Speaking: Ton Huijbers
Ton Huijbers visited Galerie Pennings right from the start. “The gallery was then little more than a corner in the furniture store, with two walls reserved for photos. There was an exhibition of Ralph Gibson at the time. Wow! He (Harry Pennings) knows what good photography is! I thought it very unusual and special that a furniture store showed the work of an American top photographer. It was only after a few times that I met Harry Pennings; he was not always present. I showed him my photo sequences and he was immediately enthusiastic."
Ton Huijbers (1949) is a self-taught photographer. He made his first pictures at the age of ten or eleven. Around 1967/'68 he came into contact with Pierre Segers and the photo club Spectrum in Roermond, which encouraged him to continue with photography.
“When I saw the photo sequences of the American photographer Duane Michals, I was impressed by the possibilities that this technique offered. Shaping dreams, fantasies, emotions in this way created many opportunities for me. I initially hesitated because I was uncertain about the step I was going to take. For me, Michals was a great artist , and I didn't want to be an epigone of him. I wanted to make sequences in my own style."
(Just like Michals, Huijbers himself acted in his photos. And with that, the photo sequences are in fact also recordings of performances. IvB)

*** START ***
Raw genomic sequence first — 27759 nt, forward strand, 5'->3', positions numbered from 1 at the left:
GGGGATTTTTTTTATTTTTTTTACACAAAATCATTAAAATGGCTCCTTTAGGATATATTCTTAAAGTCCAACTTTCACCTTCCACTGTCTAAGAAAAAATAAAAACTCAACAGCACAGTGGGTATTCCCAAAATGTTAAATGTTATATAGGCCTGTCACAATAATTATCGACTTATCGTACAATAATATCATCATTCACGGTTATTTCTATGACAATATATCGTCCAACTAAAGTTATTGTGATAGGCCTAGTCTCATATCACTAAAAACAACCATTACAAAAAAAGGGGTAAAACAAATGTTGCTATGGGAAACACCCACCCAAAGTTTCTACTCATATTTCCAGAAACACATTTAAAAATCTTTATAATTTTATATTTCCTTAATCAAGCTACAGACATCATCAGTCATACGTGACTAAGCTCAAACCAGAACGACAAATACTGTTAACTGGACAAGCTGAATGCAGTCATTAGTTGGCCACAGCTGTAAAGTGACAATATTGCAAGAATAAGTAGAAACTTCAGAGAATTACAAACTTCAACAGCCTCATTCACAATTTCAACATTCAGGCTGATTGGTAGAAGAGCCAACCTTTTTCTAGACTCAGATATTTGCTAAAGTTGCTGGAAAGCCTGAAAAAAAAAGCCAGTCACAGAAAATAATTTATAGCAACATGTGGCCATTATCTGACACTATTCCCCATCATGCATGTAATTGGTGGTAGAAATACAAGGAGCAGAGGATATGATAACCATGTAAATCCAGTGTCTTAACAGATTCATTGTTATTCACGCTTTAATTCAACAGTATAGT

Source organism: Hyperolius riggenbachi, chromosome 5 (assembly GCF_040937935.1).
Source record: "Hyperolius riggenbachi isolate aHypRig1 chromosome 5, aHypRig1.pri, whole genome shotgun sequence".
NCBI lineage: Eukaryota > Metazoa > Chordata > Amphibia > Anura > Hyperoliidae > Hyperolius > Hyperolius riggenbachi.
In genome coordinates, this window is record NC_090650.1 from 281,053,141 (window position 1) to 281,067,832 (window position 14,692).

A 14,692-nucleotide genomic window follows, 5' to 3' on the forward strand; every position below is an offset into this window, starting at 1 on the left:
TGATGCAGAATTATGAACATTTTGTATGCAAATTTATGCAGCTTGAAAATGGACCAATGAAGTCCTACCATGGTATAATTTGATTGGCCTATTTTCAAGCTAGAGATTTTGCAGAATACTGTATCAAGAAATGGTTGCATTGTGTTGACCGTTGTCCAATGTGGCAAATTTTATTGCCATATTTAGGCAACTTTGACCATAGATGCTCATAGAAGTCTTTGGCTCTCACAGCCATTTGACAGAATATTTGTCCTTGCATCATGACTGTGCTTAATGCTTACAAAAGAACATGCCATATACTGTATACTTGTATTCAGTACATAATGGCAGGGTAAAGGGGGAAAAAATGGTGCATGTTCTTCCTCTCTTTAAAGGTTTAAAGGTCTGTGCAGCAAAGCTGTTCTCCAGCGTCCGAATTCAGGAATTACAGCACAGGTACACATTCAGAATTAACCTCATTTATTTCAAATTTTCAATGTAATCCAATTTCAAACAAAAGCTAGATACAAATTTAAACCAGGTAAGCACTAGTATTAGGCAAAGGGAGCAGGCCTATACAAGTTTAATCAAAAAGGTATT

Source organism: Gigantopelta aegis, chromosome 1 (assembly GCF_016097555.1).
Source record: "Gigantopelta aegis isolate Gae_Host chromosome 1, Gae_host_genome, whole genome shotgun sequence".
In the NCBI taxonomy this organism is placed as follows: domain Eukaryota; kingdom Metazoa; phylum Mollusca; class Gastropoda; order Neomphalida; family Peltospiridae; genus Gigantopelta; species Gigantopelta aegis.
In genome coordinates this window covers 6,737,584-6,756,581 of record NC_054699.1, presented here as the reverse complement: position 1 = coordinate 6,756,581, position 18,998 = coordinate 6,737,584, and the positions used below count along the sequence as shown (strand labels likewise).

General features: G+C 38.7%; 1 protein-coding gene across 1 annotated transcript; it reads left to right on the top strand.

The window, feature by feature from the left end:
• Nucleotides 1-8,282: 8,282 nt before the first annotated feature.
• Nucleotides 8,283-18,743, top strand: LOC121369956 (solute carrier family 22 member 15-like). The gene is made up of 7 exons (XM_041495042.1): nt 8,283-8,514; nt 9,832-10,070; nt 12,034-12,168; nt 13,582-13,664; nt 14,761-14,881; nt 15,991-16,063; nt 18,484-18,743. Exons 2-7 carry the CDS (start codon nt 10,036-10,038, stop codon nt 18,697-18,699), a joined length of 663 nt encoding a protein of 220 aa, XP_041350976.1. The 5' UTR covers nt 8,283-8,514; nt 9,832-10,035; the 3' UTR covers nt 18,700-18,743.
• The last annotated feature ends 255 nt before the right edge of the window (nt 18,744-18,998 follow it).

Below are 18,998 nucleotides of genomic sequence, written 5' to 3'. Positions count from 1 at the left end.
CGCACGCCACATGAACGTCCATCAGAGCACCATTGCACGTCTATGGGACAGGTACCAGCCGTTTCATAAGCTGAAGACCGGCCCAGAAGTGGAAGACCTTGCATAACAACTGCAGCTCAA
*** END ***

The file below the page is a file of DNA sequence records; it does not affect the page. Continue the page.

The first series he made was ‘The Wall’ in 1982, where he jokes with gravity. It is one of the series in the booklet ‘Sequences. Ton Huijbers’ that he published in 1989 and that is part of the library of Galerie Pennings. Other series included in this booklet are ‘The Birds’ (1983), ‘The Cloud’ (1984), ‘The Moon’ (1987), these are all visual jokes. (Note that at that time photography was still analogue. IvB)
In the last series in the booklet, ‘The knife’ (1985), we see the artist sitting in a chair facing the viewer. With firm gestures he scratches with a knife in, well in what actually? In the photo itself. The scratches appear to be applied in the negative and only become visible in the print.
Although the artist worked very seriously in all series, there was a lot of humor in his work, although he realized this later. The photographer himself says about that: “There was little to laugh about when making these sequences. Everything had to be photographed perfectly and precisely according to the concept. Because I was often a model myself, I was forced to leave the direction to the other person. That was a true test, because of course I wanted to keep everything under control. The ‘other’ was often my wife Ria, or fellow photographers Pierre Segers and Jo Brunenberg, whom I must have often driven to despair. I can’t remember how often series had to be re-photographed because it wasn't quite right."
In the Netherlands, at that time, Paul de Nooijer and Michel Szulc Krzyzanowski were also working with the sequence.